Harry Rhodes and the rest of the gang at Growing Home have been quietly plugging along, doing their excellent work, helping people, and they’ve done so without a lot of fanfare over the years. So it was good to see them get some national-level recognition in Frances Moore Lappe’s blog, appearing in a recent Huffington Post.
Frances makes a great point — organic is not just for rich elitists. Growing Home is using a social enterprise, organic farming business to train and support homeless and low-income individuals. They do this at urban farm sites in Chicago and at a rural farm outside of the city. It’s a great model for teaching farm and business skills that reconnect people to their neighborhoods.
What so many people don’t realize is how lousy the food choices are in low-income, inner-city neighborhoods. Most grocery stores moved out of these areas long ago. What you have instead are liquour stores, convenient stores and fast-food restaurants. No farmers markets. No CSAs. No access to fresh produce. This is the beauty of Growing Home — it provides a solution to multiple problems. Job training, homelessness, fresh food availability — we need more Growing Home type organizations. Go to their website and contribute to this very worthwhile effort.
Now let’s build on it. Throw in some other ideas like, The People’s Grocery out of Oakland, CA…
… a community-based organization in West Oakland whose mission is “to develop a self-reliant, socially just and sustainable food system in West Oakland… that foster[s] healthy, equitable and ecological community development.” The organization’s seven bright, energetic mostly part-time staff, along with a host of community volunteers, move this mission forward through a variety of community- and youth-focused social enterprises, urban agricultural projects, educational programs and public policy initiatives.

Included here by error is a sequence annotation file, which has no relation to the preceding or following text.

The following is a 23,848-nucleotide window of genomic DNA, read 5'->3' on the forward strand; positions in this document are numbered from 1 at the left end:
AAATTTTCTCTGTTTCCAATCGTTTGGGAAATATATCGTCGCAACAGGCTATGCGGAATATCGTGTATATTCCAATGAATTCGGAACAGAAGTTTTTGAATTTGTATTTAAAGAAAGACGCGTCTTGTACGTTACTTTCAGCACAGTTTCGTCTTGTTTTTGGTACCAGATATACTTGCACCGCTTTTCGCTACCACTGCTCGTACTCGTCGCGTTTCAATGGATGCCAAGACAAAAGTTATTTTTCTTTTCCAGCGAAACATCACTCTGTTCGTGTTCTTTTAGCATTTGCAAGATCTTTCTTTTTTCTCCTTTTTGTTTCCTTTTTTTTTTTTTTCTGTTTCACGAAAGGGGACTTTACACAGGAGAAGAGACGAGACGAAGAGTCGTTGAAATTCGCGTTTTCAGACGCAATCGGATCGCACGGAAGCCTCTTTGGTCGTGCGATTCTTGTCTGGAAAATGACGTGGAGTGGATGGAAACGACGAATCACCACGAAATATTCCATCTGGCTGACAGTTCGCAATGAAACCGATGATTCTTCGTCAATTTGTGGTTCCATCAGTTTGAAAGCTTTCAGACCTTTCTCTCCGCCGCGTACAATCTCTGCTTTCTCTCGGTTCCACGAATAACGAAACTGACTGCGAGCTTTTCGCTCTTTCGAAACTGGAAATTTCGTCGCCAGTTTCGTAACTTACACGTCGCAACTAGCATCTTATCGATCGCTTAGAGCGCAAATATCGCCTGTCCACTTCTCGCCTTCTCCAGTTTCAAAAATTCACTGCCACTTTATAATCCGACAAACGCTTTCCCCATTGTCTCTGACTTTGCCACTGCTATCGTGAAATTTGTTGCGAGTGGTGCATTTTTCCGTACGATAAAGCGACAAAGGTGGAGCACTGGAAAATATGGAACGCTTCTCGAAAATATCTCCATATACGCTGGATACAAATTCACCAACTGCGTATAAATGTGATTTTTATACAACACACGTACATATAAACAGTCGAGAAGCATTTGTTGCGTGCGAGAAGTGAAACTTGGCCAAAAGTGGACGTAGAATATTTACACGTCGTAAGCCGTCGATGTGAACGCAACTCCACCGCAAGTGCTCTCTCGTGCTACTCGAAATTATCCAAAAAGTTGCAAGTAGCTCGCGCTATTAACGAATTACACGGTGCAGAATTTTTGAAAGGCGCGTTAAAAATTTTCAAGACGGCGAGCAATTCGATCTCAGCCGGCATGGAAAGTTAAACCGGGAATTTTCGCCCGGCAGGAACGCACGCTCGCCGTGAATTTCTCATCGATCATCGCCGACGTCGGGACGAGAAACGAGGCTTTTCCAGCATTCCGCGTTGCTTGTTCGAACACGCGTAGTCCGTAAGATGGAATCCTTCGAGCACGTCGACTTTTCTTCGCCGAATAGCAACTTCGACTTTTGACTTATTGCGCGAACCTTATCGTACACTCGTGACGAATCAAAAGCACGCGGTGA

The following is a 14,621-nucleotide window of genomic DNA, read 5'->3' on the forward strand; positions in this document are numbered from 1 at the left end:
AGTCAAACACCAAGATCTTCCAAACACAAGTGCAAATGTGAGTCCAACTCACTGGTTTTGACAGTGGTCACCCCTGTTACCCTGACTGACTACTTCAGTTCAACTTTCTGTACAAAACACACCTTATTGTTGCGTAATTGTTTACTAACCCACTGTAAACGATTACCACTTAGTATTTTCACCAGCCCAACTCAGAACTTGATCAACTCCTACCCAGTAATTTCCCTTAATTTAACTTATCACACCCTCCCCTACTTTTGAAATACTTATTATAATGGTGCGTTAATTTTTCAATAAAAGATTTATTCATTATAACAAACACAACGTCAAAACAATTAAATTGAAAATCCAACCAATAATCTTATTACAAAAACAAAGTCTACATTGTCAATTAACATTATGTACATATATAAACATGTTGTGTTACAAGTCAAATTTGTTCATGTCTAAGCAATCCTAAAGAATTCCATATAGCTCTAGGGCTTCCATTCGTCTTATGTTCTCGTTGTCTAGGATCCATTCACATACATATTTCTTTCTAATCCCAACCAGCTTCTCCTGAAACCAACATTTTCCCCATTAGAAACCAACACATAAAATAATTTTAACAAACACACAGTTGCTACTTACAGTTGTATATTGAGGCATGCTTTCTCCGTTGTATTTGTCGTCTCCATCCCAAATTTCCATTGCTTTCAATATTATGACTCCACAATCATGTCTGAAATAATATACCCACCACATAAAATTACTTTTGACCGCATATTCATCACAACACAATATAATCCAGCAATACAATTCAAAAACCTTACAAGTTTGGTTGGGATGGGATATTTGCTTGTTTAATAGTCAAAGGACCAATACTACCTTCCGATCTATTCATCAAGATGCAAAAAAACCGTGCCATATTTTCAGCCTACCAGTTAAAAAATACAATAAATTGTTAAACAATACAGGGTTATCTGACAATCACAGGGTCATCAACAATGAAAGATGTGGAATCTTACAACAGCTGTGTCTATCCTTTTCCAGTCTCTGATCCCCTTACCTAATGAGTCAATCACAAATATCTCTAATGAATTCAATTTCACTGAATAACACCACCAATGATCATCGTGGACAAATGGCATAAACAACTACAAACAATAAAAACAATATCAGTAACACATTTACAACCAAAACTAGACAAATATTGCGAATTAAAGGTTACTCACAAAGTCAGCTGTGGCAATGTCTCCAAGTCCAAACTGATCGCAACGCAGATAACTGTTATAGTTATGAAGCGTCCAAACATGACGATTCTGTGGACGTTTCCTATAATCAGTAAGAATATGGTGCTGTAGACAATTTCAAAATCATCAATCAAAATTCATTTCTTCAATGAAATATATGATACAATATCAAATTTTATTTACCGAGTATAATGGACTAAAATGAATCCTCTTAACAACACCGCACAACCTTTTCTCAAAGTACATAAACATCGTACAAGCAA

I’ve got another idea: Picture a fleet of refurbished, refrigerated beer trucks with weekly routes and regular stops in low-income, inner-city neighborhoods. The doors slide open, but instead of beer, fresh fruits and veggies are stacked up and down the side compartments — BAM! instant farmers market. The market trucks are driven and managed by local people, and they sell in their own neighborhoods. Every morning they load up their trucks at a central location and then fan out across the city. People start to learn that the mobile farmers market will be at the corner of X and Y every Tuesday from 10:00-11:00 AM. It’s within walking distance. The produce is fresh and reasonably priced. Jobs are created, small businesses formed, the farmers have another market, people get access to fresh, high-quality food.
What could be better than that?